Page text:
This is the moment everything changed in the world of golf.
It’s taken the rest of the world a few years to put two and two together and see how dramatic the construction of the Mission Hills Resort has been and will be in the history of the game, but to the mastermind behind it, Dr. David Chu, it was a simple proposition, combining a build-it and they will come mentality with a keen understanding of the cultural and social changes China was going through.
Like the Emperors before him who undertook the Great Wall, or the Forbidden City, the largest royal palace on earth, Chu had a simple plan – build the world’s largest golf resort.
And so we have Mission Hills, which is the first thing anyone talking about golf in China talks about. That’s not just because bigger is better, though in this case it is. Mission Hills has a bunch of things going for it, but nothing more so than its location, conveniently close to Hong Kong, which despite its special political status as a pseudo-part of China, is the best city for Americans to visit, with the best vacation infrastructure, hotels, food and a totally modern and approachable tourism experience. So you combine the glitz, glamour and allure of one of the world’s great cities with a modern luxury golf resort that has twelve – yes twelve, 18-hole courses (two of them very dignified par-3s) and two deluxe hotels, plus every type of restaurant, spa, and athletic facility you could want, and you have a made to order Chinese golf vacation. In fact, for many American visitors, there is no point going beyond Mission Hills. Playing the courses here, which are good to very good, and seeing Hong Kong, is already going to take you ten days or so.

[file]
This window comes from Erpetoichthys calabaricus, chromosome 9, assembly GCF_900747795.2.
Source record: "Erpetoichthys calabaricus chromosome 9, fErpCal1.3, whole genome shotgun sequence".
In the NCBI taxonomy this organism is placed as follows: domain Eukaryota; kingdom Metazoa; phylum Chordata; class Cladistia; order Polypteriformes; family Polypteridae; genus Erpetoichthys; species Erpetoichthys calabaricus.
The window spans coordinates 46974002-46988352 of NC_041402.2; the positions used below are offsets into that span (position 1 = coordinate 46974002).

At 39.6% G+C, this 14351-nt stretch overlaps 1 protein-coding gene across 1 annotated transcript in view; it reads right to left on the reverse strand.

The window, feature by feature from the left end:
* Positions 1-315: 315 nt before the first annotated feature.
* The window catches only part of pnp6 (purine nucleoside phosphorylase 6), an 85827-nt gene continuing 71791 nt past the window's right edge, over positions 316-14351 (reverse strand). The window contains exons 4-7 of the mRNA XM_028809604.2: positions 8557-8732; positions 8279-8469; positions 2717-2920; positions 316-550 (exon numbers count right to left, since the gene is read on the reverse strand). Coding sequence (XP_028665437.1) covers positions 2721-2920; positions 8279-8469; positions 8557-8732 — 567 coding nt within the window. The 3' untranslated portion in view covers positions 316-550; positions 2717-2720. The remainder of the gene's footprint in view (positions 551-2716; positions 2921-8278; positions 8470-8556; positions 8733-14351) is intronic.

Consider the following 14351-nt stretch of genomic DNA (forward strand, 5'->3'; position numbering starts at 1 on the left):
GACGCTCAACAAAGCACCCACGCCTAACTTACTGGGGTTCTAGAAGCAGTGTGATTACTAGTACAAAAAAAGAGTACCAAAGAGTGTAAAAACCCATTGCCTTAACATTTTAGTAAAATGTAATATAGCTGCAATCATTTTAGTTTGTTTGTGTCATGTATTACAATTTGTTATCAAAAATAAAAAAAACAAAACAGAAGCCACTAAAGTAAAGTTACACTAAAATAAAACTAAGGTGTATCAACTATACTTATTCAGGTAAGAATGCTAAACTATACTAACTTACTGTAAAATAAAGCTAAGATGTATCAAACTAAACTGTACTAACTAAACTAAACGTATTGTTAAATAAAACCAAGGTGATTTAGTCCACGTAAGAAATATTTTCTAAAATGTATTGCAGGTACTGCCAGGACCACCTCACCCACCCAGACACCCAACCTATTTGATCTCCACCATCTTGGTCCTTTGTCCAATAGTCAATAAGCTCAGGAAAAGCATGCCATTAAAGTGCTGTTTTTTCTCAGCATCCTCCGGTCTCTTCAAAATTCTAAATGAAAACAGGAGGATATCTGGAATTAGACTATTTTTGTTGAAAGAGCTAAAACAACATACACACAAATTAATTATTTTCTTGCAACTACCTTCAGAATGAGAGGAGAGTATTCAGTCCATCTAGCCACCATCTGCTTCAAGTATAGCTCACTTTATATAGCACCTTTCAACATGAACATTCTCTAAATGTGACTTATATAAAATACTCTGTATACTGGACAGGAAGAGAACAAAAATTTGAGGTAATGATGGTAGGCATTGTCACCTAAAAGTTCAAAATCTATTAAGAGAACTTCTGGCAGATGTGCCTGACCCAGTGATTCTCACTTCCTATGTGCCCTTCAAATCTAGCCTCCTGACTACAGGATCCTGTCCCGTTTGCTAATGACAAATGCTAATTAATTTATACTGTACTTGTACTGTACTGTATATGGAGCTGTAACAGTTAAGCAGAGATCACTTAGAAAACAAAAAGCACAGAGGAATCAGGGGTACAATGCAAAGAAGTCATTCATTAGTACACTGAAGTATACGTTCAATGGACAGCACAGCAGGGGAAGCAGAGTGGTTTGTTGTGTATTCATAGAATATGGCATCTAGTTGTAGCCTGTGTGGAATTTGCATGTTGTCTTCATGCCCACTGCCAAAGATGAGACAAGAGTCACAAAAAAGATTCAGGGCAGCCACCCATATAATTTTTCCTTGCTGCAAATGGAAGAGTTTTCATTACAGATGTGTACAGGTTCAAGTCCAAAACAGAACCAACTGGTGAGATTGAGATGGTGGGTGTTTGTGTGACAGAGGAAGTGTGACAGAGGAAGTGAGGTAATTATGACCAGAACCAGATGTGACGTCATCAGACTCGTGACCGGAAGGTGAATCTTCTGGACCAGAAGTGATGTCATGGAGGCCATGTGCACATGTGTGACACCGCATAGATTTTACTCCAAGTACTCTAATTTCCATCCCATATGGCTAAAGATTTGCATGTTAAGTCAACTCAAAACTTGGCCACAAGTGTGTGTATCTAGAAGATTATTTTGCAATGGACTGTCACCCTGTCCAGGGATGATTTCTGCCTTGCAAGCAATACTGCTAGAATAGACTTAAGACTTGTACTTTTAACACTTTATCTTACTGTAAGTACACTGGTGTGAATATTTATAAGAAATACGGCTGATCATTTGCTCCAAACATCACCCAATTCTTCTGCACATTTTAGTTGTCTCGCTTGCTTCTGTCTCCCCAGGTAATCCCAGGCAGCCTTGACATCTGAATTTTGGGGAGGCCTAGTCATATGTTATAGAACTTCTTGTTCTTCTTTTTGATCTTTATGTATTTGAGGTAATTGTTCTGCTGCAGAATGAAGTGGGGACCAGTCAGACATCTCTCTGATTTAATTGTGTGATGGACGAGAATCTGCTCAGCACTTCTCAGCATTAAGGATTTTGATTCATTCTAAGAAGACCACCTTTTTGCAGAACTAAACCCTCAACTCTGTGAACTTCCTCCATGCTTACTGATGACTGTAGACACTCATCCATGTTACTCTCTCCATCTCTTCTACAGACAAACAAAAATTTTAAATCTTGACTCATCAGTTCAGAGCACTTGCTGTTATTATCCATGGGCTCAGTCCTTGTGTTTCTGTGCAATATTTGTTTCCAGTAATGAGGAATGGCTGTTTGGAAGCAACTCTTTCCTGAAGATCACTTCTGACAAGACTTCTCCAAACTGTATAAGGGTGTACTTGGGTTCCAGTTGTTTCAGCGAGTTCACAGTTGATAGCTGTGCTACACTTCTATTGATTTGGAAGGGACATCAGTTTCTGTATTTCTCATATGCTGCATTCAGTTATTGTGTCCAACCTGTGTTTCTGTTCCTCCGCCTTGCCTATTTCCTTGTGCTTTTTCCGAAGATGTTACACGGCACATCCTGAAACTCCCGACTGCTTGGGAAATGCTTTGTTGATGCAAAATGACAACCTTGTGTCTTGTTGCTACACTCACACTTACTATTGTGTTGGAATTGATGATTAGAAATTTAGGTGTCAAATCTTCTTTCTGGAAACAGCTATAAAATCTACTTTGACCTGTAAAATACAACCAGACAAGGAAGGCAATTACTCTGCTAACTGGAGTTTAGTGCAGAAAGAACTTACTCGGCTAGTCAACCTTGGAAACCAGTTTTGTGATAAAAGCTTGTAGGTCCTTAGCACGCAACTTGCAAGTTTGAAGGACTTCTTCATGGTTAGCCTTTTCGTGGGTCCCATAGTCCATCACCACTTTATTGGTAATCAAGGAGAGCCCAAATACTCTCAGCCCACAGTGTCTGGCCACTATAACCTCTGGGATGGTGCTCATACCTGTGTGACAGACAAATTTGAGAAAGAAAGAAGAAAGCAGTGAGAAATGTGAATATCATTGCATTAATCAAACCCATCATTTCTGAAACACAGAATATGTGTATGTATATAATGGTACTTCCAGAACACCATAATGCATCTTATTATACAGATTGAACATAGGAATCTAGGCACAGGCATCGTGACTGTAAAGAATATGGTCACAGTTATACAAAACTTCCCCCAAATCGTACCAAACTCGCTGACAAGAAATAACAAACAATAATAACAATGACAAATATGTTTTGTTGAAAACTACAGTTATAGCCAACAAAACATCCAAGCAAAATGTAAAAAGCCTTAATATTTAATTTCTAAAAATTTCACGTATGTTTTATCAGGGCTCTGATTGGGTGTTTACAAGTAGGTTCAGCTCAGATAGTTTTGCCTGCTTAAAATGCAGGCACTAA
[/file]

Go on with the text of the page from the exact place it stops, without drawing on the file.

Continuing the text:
When Mission Hills came to global eminence with just its tenth course, I visited and wrote a very in-depth and long magazine feature for Cigar Aficionado Magazine, where I am a contributing editor who handles all things travel, and I won’t waste time repeating myself here. If you want to skinny on Mission Hills, read my article.
In a nutshell, Mission Hills reflects a longstanding philosophy of the Chinese – they like to do things in a very, very big way here. The resort has 2500 full time caddies, and is also home to the largest tennis facility in Asia, a Davis Cup host venue (51 courts), three spas (one the largest in Asia, of course), the largest clubhouse in Asia, and for the little ones, the largest outdoors children’s playground in Asia, though I can’t figure out who tracks that exactly.
The design theme is courses by golfing legends rather than architects, with some overlap in the form of Nicklaus, Norman and Faldo, along with first time efforts by Vijay Singh, David Duval and Annika Sorenstam, and rising designers Ernie Els and Jose Maria Olazabal. The quality level is as high as at any major US luxury resort, especially the Faldo and Nicklaus routings, which are really good.
So if you want to dip your hand in the water that is golf in China, there is simply no better place to start than at Mission Hills.